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Re: YYZ pilot questions

Post by TheSteamingPile » Thu Oct 06, 2016 3:41 pm

Not knowing much about the arrival over LINNG nor being a terminal controller; we're doing the best we can with the rules set out as they are. As an above poster mentioned, put the pressure on Nav Can management.

The tower staffing issues are a whole other kettle of fish. Not a day goes by where those in my specialty are saying "Tower better check out more controllers quickly. This is getting insane." The frustration isn't with the pilots alone.
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Re: YYZ pilot questions

Post by gustind » Thu Oct 06, 2016 5:04 pm

Took a photo of this ATIS the other morning. Probably the funniest ATIS I've seen in a while at YYZ. <Slow Clap>
:lol: :lol: :lol: :lol:

Side note, great job to the controllers for moving as much as they do within the boundaries they've been given.
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Landing runway 7L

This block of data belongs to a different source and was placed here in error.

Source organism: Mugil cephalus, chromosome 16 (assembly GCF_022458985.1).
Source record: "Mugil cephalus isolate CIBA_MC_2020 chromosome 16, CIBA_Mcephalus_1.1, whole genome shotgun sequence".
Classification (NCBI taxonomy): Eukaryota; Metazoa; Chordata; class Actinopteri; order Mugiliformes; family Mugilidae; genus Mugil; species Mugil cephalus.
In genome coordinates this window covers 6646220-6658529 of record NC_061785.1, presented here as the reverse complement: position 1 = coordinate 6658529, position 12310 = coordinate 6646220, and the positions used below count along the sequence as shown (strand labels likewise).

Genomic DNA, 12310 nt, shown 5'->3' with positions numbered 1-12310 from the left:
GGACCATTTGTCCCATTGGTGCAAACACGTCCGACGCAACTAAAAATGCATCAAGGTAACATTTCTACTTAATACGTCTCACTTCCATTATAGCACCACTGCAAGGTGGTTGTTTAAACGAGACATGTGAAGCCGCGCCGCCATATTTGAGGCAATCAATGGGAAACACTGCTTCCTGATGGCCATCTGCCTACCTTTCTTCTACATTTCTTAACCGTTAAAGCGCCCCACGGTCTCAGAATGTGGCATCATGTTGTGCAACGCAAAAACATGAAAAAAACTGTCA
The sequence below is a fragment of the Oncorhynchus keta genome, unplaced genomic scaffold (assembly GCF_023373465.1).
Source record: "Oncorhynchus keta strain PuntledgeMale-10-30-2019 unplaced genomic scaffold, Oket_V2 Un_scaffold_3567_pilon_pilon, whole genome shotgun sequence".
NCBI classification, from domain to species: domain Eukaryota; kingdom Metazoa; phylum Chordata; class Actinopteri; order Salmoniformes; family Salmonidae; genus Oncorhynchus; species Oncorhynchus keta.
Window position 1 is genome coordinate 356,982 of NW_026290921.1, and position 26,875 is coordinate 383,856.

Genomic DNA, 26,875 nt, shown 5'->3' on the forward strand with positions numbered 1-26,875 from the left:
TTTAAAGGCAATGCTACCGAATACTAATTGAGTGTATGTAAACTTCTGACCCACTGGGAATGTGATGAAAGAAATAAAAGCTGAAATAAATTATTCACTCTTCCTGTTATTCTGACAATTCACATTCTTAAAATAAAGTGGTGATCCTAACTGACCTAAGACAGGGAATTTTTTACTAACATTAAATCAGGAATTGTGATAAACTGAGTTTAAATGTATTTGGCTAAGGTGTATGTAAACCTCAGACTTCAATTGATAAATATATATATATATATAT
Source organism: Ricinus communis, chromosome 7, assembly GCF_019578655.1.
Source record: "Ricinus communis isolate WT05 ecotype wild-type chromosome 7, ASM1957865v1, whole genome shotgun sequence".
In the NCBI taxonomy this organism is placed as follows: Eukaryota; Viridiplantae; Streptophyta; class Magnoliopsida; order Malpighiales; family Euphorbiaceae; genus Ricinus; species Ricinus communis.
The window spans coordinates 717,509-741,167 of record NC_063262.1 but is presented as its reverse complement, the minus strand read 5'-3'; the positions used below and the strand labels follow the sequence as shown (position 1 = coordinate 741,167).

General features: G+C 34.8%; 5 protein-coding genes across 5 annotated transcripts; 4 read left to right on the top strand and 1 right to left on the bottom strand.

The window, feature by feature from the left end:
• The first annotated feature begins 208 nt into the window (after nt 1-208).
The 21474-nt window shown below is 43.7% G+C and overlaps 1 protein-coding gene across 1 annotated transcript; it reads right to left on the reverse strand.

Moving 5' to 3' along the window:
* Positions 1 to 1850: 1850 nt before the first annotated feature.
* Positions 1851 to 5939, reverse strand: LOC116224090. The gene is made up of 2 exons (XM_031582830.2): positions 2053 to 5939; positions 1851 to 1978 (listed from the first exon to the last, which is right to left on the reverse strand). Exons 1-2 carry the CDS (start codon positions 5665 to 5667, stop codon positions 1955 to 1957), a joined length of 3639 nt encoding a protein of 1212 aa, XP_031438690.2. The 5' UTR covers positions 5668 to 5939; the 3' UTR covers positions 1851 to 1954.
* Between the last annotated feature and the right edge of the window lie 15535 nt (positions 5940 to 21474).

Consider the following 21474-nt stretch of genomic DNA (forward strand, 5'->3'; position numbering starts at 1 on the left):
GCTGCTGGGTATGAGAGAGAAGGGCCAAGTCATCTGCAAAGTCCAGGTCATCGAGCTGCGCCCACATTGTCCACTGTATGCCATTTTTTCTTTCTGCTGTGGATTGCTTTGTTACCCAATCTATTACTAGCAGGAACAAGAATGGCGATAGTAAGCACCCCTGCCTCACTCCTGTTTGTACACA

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Departing 23
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Re: YYZ pilot questions

Post by A V I A T O » Thu Oct 06, 2016 8:46 pm

Thats some "airplane!" Level shit right there. Leslie Nielsen is running the show.
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Re: YYZ pilot questions

Post by Lotro » Fri Oct 07, 2016 6:34 am

Dockjock wrote: A major runway isn't being used at the largest and busiest airport in Canada because...staffing? That's crazy. Hire some people, it's been like that for far too long. Airlines are wasting money waiting for takeoff, getting vectored, and increasing taxi times.